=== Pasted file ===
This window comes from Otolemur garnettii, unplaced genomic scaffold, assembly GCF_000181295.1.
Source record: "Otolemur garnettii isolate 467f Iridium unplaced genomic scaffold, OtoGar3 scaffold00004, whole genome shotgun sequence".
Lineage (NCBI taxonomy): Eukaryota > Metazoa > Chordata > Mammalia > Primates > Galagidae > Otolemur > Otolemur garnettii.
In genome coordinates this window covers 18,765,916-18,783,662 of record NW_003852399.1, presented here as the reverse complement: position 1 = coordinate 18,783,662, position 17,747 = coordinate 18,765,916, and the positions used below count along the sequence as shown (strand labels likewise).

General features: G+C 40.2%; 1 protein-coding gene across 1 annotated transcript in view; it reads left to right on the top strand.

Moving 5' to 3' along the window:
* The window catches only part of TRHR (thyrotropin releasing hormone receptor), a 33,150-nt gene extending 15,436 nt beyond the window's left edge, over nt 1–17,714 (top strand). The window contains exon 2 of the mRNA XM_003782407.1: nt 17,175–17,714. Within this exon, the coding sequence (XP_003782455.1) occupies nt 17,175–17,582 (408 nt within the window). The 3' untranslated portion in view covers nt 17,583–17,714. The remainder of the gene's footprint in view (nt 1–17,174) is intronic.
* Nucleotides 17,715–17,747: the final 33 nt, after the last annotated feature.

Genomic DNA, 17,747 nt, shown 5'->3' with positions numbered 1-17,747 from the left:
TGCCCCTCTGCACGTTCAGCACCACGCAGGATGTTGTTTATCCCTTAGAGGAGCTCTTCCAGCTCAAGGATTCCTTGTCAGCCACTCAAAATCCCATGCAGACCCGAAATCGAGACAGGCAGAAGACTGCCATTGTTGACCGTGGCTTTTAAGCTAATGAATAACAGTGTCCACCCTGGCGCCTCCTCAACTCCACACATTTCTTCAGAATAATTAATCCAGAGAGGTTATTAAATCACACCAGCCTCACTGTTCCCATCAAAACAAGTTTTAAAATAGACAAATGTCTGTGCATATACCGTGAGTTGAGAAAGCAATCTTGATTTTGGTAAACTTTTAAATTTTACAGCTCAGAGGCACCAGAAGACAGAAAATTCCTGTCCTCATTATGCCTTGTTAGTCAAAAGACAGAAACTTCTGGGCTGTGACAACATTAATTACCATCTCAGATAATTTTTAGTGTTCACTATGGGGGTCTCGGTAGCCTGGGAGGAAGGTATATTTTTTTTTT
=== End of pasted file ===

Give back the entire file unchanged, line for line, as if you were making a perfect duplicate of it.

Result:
This window comes from Otolemur garnettii, unplaced genomic scaffold, assembly GCF_000181295.1.
Source record: "Otolemur garnettii isolate 467f Iridium unplaced genomic scaffold, OtoGar3 scaffold00004, whole genome shotgun sequence".
Lineage (NCBI taxonomy): Eukaryota > Metazoa > Chordata > Mammalia > Primates > Galagidae > Otolemur > Otolemur garnettii.
In genome coordinates this window covers 18,765,916-18,783,662 of record NW_003852399.1, presented here as the reverse complement: position 1 = coordinate 18,783,662, position 17,747 = coordinate 18,765,916, and the positions used below count along the sequence as shown (strand labels likewise).

General features: G+C 40.2%; 1 protein-coding gene across 1 annotated transcript in view; it reads left to right on the top strand.

Moving 5' to 3' along the window:
* The window catches only part of TRHR (thyrotropin releasing hormone receptor), a 33,150-nt gene extending 15,436 nt beyond the window's left edge, over nt 1–17,714 (top strand). The window contains exon 2 of the mRNA XM_003782407.1: nt 17,175–17,714. Within this exon, the coding sequence (XP_003782455.1) occupies nt 17,175–17,582 (408 nt within the window). The 3' untranslated portion in view covers nt 17,583–17,714. The remainder of the gene's footprint in view (nt 1–17,174) is intronic.
* Nucleotides 17,715–17,747: the final 33 nt, after the last annotated feature.

Genomic DNA, 17,747 nt, shown 5'->3' with positions numbered 1-17,747 from the left:
TGCCCCTCTGCACGTTCAGCACCACGCAGGATGTTGTTTATCCCTTAGAGGAGCTCTTCCAGCTCAAGGATTCCTTGTCAGCCACTCAAAATCCCATGCAGACCCGAAATCGAGACAGGCAGAAGACTGCCATTGTTGACCGTGGCTTTTAAGCTAATGAATAACAGTGTCCACCCTGGCGCCTCCTCAACTCCACACATTTCTTCAGAATAATTAATCCAGAGAGGTTATTAAATCACACCAGCCTCACTGTTCCCATCAAAACAAGTTTTAAAATAGACAAATGTCTGTGCATATACCGTGAGTTGAGAAAGCAATCTTGATTTTGGTAAACTTTTAAATTTTACAGCTCAGAGGCACCAGAAGACAGAAAATTCCTGTCCTCATTATGCCTTGTTAGTCAAAAGACAGAAACTTCTGGGCTGTGACAACATTAATTACCATCTCAGATAATTTTTAGTGTTCACTATGGGGGTCTCGGTAGCCTGGGAGGAAGGTATATTTTTTTTTT